Solo for Flute, Airport Terminal and One Listener

On Sunday afternoon, Patrick Stein walked into Terminal 1 at Stuttgart Airport, normally one of the busiest in southern Germany.

He’d been there hundreds of times before, having once worked at the airport. Except this time was different. The hangar-like building for once wasn’t teeming with passengers struggling to check weighty bags into flights, or rushing to get through security. In fact, the terminal was eerily empty, except for two chairs.

One of the chairs was for Mr. Stein. In the other sat Stephanie Winker, a flute player, waiting to give Mr. Stein his first experience of live music since Germany went into lockdown in March.

Mr. Stein said in a telephone interview that he had known the concert was going to be a strange event. It was, after all, a one-on-one, 10-minute performance; he was not allowed to speak to the musician, or even to applaud at the end.

What Mr. Stein hadn’t expected, he said, was how moving the experience would be. After sitting down opposite Ms. Winker — more than six feet apart to maintain social distancing — the pair gazed into each other’s eyes, as the musician decided which piece to play.

“It was such an intimate moment,” Mr. Stein, 29, said. “It was like she was reading my mind.”

Ms. Winker then lifted her instrument and launched into the “Allemande” from Bach’s Partita in A Minor for solo flute. It immediately “hit me right in my heart,” Mr. Stein said. But that was not just the thrill of hearing live music again, Mr. Stein said. He had just heard that exact same melody in his car on the way to the airport — albeit as a sample in a novelty pop song.

“It was, like, ‘Are you kidding me?’” Mr. Stein said. “She had read my mind!”

Ms. Winker said in a telephone interview that she had come up with the idea for one-on-one shows last year while thinking of new ways to put on concerts at a chamber music festival. She had been inspired by Marina Abramovic, the performance artist, whose 2010 work “The Artist Is Present,” at the Museum of Modern Art in New York, involved the artist staring into the eyes of anyone who sat opposite her.

Ms. Winker said she immediately wanted to revive the concert series when lockdown began. “When corona came, and there were all these rules where the only thing you can do is be two meters apart from everyone, I just thought, ‘Wow.’ One-on-one concerts would be the only form of performance that could work in this moment,” she said.

Attendees said they certainly found the intimate scale of the event moving, even in such bizarre surroundings. “I’ve never felt such a connection between musician and audience,” said Maike Knauer, 19, one of the concertgoers, in a written statement.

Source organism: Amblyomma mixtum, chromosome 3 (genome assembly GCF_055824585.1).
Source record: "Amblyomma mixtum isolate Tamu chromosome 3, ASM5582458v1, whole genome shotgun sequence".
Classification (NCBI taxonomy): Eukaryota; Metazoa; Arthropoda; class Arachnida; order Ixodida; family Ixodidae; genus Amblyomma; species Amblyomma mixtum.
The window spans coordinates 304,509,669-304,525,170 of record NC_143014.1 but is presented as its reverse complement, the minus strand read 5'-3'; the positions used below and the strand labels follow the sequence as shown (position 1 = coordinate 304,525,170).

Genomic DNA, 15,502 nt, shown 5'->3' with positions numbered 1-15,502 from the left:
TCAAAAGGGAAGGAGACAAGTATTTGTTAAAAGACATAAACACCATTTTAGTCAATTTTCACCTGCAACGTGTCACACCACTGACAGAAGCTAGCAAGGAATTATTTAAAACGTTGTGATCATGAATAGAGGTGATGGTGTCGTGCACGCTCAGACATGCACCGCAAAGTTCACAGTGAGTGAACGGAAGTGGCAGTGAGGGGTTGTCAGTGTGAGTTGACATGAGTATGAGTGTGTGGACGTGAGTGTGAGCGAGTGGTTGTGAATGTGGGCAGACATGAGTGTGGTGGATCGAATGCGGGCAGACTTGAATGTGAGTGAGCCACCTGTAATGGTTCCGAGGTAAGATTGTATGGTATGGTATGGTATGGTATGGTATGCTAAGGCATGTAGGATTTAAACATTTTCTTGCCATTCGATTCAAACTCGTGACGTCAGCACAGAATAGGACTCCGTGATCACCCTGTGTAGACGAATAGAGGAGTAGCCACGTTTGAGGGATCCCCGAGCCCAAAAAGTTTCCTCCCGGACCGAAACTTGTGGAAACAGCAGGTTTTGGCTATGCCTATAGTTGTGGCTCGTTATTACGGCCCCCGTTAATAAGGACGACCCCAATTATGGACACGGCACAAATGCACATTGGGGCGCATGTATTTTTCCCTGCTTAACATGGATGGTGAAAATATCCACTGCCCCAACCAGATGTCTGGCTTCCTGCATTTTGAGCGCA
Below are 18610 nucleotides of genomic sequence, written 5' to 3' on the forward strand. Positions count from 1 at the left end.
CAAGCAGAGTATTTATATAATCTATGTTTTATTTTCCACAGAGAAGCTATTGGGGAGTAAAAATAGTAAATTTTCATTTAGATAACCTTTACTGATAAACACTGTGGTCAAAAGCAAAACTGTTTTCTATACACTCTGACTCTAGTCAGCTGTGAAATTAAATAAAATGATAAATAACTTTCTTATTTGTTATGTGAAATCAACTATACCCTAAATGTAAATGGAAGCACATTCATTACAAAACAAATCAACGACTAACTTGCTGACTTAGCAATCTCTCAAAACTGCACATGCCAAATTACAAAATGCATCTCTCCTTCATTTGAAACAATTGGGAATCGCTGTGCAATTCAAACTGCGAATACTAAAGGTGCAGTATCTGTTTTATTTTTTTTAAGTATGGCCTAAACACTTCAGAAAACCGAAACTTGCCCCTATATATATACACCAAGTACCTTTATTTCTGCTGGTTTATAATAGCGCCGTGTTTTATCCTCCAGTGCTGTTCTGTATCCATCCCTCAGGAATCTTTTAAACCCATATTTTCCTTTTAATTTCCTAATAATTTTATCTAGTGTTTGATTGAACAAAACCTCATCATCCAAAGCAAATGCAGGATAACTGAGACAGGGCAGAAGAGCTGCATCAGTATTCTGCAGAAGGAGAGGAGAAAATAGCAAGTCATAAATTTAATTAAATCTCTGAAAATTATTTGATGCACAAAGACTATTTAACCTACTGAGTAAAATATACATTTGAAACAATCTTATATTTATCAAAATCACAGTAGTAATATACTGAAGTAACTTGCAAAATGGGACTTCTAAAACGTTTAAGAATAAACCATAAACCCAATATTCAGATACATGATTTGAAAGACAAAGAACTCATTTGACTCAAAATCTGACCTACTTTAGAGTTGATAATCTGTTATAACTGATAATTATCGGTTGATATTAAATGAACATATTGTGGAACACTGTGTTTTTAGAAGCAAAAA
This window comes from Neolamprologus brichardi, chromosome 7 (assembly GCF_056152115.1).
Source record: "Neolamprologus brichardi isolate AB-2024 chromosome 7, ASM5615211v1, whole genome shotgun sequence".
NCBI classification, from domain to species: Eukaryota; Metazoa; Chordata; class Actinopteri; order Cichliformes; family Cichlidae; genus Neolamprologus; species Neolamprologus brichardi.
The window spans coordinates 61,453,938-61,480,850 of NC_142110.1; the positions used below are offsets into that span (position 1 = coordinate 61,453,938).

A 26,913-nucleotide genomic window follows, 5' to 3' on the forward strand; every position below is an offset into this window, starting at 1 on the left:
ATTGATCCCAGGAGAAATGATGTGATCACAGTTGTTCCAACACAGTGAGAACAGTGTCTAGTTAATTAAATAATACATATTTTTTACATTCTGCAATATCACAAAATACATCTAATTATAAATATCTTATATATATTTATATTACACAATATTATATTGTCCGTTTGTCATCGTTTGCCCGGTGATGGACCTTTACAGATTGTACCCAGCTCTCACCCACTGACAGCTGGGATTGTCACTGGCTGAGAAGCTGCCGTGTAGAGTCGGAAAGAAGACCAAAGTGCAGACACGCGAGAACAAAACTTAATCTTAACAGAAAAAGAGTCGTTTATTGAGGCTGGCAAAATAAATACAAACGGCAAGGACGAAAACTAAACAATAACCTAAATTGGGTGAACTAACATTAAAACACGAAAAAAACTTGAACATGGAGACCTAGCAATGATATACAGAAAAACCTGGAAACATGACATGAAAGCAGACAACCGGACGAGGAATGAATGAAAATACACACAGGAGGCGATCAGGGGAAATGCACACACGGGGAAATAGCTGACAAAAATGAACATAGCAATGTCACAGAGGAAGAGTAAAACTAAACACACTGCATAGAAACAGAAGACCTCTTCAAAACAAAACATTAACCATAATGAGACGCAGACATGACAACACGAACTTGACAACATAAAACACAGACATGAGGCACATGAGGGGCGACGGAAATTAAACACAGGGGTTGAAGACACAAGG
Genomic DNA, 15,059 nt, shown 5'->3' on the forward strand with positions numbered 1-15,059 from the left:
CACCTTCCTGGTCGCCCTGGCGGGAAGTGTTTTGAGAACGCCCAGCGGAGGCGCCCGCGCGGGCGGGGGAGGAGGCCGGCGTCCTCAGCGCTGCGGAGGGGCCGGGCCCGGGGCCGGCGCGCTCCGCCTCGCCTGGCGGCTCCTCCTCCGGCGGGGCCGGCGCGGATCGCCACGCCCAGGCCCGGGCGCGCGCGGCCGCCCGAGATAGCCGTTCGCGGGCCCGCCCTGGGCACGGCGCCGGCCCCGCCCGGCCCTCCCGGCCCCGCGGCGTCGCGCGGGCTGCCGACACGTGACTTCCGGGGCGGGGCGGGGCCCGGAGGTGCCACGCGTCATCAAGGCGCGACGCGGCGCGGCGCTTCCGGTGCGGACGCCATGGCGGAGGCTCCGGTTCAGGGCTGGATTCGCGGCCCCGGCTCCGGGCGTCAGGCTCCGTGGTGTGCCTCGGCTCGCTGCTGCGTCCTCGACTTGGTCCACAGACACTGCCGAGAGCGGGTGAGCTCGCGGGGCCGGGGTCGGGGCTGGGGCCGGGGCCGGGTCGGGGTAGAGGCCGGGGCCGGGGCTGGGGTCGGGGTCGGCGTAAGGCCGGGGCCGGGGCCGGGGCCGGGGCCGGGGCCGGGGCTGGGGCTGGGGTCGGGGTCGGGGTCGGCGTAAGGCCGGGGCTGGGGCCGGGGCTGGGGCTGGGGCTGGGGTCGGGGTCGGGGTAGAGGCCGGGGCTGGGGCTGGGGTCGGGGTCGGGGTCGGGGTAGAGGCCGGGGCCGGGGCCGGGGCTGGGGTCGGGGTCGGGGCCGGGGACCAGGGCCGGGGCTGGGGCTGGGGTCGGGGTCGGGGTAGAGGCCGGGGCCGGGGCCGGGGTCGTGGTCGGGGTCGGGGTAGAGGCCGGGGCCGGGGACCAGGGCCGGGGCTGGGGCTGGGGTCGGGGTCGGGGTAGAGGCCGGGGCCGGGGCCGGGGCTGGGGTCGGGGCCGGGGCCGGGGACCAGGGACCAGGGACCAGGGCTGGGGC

Kai Gniffke, the director-general of the SWR Symphony Orchestra, one of the orchestras involved in organizing the concert series, said he, too, had been moved. When he sat down opposite Markus Tillier, a cellist, he had felt sad, he said, thinking about how this was the only way he could experience a concert, maybe for months.

Mr. Tillier looked into his eyes, then started to play a slow, mournful piece. “It was exactly what I needed in that situation,” Mr. Gniffke said.

Hanno Dönneweg, a bassoonist at the SWR Symphony Orchestra, who performed at the airport on Sunday, said his experience of being in the building this time was very different. “Normally when I go into the airport, I only have a few minutes until the plane leaves, and I’m stressed and rushing to the security check and I’m looking at my watch,” he said, in a telephone interview. “Today, it was totally calm and empty.”

The setting brought home just how much the world had changed because of the pandemic, he added. “Nothing is moving anymore,” he said. “Everything has come to a stop.”

Mr. Dönneweg played for four women, he said. Some walked up to the performance area confidently, he said, others nervously tried to avoid eye contact. He said he had been nervous too. “Sometimes during playing I’m thinking, ‘Does she like it? Does she like bassoon? Would she be happier with a violin or cello?’” he said.

During the last performance, the audience member appeared to cry, he recalled. “I didn’t know if she was sad, maybe thinking of someone she had lost, or she was happy because of the music.”

He desperately wanted to play a grand concert hall again, he added, to play complicated, loud works in front of one or two thousand people. “But the emotions with this are totally different,” he said. He had connected with people on Sunday in a way he never would have managed in a large space. “Maybe we should keep doing it after,” he said.


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